In Swanson v. Village of Flossmoor (7th Cir. July 24, 2015), the Seventh Circuit recently affirmed dismissal of a plaintiff’s race and national origin discrimination claims because he failed to timely file a complaint. Claims of unlawful discrimination under Title VII of the Civil Rights Act of 1964 are required to be filed with the Equal Employment Opportunity Commission within 300 days of experiencing the adverse action. In Swanson, the plaintiff missed his 300 day statute of limitations.
Swanson attempted to skirt the 300 day error by using the continuing violation doctrine. Under the continuing violation doctrine, if a plaintiff alleges a hostile work environment/harassment as the adverse action, then some of the hostile acts, even if outside of the statute of limitations, may be considered as long as a complaint was timely filed from the last hostile act. However, as explained by the Seventh Circuit in Swanson, the continuing violation doctrine does not apply to discrete adverse employment actions (such as demotions, suspensions without pay, and terminations). The continuing violation doctrine only applies to claims of harassment/hostile work environment, and Swanson did not make such a claim in his case.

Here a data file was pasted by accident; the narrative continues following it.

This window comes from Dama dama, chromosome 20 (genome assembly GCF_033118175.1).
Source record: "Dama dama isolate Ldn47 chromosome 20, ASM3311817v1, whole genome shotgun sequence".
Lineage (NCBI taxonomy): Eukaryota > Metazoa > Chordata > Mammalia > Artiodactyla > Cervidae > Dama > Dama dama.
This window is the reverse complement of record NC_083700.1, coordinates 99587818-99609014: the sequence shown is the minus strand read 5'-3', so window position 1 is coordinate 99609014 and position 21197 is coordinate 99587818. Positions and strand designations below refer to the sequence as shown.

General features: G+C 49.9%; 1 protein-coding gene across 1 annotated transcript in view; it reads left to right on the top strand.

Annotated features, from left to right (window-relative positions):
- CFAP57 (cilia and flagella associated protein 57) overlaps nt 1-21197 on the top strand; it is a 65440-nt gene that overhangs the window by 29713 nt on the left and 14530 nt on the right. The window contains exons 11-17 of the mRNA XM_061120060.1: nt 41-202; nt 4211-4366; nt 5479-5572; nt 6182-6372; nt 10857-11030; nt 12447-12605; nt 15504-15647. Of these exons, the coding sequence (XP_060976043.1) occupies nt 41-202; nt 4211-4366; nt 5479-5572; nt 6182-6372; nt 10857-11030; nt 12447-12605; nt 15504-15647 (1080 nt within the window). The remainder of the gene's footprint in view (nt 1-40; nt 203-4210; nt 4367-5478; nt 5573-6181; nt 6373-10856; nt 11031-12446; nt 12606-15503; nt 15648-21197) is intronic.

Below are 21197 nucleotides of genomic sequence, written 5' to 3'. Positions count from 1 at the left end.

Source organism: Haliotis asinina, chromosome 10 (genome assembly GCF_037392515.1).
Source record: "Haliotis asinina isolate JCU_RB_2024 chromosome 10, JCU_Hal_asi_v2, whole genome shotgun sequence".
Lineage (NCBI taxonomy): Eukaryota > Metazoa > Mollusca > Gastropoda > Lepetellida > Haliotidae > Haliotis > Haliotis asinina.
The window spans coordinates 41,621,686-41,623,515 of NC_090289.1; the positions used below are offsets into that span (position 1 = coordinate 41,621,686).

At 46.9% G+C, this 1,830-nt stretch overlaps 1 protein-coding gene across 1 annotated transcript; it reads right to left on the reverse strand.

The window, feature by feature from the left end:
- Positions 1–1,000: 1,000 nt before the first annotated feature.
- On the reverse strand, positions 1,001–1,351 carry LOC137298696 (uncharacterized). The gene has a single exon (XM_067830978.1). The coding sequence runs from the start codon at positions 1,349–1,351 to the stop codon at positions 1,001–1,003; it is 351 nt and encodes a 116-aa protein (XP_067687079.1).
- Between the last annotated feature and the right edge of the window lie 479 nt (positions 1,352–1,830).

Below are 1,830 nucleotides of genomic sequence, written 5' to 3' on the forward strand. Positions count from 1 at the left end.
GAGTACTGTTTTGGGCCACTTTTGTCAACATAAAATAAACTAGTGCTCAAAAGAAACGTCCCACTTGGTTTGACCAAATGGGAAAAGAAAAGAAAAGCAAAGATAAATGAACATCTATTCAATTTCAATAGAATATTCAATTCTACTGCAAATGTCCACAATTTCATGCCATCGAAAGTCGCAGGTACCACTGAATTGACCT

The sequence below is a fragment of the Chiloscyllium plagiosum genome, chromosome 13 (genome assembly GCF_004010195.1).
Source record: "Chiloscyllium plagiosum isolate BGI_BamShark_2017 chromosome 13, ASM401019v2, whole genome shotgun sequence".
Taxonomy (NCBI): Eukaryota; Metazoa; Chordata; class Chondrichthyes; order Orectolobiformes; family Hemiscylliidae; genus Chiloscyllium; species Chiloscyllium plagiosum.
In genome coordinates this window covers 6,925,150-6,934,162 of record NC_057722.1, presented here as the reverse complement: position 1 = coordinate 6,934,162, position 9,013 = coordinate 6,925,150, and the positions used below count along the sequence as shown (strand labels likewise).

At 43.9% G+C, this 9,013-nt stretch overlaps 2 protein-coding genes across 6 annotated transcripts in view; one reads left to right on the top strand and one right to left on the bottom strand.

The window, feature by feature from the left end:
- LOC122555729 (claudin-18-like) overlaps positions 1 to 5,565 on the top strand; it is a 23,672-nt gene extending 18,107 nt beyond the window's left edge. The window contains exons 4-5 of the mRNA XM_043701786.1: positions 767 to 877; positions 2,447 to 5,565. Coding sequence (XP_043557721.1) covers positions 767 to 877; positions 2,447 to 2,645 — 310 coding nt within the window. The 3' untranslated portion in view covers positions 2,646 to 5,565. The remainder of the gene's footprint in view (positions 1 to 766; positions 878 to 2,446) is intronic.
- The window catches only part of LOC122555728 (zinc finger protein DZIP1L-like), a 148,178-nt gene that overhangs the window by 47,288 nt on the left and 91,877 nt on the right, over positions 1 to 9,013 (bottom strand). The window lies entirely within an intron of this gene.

EEOC Filing Deadlines: Injured parties must remember the deadlines. Failure to file a charge of discrimination with the EEOC within 300 days will forever bar one’s case under Title VII.